22. 22. Check Constraint: A check constraint (also known as table check constraint) is a condition that defines valid data when adding or updating an entry in a table of a relational database. A check constraint is applied to each row in the table. The constraint must be a predicate. It can refer to a single or multiple columns of the table. The result of the predicate can be TRUE, FALSE, or UNKNOWN, depending on the presence of NULLs. If the predicate evaluates to UNKNOWN, then the constraint is not violated and the row can be inserted or updated in the table. Each check constraint has to be defined in the CREATE TABLE or ALTER TABLE statement using the syntax: 1. CREATE TABLE table_name (...,CONSTRAINT constraint_name CHECK ( predicate ), ... ) 2. ALTER TABLE table_name ADD CONSTRAINT constraint_name CHECK ( predicate ) NOT NULL Constraint: A NOT NULL constraint is functionally equivalent to the following check constraint with an IS NOT NULL predicate:CHECK (column IS NOT NULL) Domain Constraints: A domain is defined as the set of all unique values permitted for an attribute. For example, a domain of date is the set of all possible valid dates, a domain of integer is all possible whole numbers, a domain of day-of-week is Monday, Tuesday ... Sunday. This in effect is defining rules for a particular attribute. If it is determined that an attribute is a date then it should be implemented in the database to prevent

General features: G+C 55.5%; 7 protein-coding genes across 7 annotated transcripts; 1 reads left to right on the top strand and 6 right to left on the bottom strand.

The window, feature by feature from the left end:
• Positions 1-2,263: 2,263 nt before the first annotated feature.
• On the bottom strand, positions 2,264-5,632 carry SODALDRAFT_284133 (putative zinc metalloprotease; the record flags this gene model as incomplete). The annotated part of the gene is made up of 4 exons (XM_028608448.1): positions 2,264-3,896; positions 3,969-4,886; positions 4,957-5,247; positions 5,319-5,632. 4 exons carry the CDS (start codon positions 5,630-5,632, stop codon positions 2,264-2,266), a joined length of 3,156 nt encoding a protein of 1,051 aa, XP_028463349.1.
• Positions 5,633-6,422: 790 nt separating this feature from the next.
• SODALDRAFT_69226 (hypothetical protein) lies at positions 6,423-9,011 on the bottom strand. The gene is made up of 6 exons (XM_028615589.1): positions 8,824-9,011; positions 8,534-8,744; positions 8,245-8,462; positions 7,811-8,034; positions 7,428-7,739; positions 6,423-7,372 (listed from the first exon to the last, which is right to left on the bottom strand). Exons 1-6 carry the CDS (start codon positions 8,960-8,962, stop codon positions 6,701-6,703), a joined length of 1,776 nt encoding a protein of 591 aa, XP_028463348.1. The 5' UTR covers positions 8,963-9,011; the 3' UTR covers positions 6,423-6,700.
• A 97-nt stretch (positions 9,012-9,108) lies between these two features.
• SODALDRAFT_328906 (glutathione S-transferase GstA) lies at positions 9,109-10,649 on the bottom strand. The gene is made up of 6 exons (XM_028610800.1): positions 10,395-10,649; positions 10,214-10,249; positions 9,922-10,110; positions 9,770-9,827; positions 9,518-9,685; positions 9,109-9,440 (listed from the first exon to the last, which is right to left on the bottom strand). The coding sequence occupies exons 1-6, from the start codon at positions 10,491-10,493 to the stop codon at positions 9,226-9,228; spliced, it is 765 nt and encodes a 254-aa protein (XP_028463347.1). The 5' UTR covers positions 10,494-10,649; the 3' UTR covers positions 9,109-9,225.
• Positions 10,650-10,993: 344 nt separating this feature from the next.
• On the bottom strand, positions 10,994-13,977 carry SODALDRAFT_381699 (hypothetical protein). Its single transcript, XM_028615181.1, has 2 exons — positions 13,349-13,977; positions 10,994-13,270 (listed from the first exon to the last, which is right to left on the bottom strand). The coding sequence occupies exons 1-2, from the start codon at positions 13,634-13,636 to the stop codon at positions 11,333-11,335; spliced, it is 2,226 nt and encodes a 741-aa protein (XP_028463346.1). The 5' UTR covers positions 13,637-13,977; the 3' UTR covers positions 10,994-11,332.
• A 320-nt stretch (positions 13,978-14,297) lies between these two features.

23. 23. invalid dates being entered. A domain of possible values should be associated with every attribute. These domain constraints are the most basic form of integrity constraint. They are easy to test for when data is entered. Domain types 1. Attributes may have the same domain, e.g. cname and employee-name. 2. It is not as clear whether bname and cname domains ought to be distinct. 3. At the implementation level, they are both character strings. 4. At the conceptual level, we do not expect customers to have the same names as branches, in general. 5. Strong typing of domains allows us to test for values inserted, and whether queries make sense. Newer systems, particularly object-oriented database systems, offer a rich set of domain types that can be extended easily. Database Users: Users are differentiated by the way they expect to interact with the system -Application programmers – interact with system through DML calls -Sophisticated users – form requests in a database query language -Specialized users – write specialized database applications that do not fit into the traditional data processing framework -Naïve users – invoke one of the permanent application programs that have been written previously l Examples, people accessing database over the web, bank tellers,clerical staff
  24. 24. Database Administrator n Coordinates all the activities of the database system; the database administrator has a good understanding of the Enterprise’s information resources and needs. Database administrator's duties include: -Schema definition -Storage structure and access method definition -Schema and physical organization modification -Granting user authority to access the database -Specifying integrity constraints -Acting as liaison with users -Monitoring performance and responding to changes in requirements Keys: -A super key of an entity set is a set of one or more attributes whose values uniquely determine each entity. -A candidate key of an entity set is a minimal super key l Customer_id is candidate key of customer l account_number is candidate key of account -Although several candidate keys may exist, one of the candidate keys is selected to be the primary key.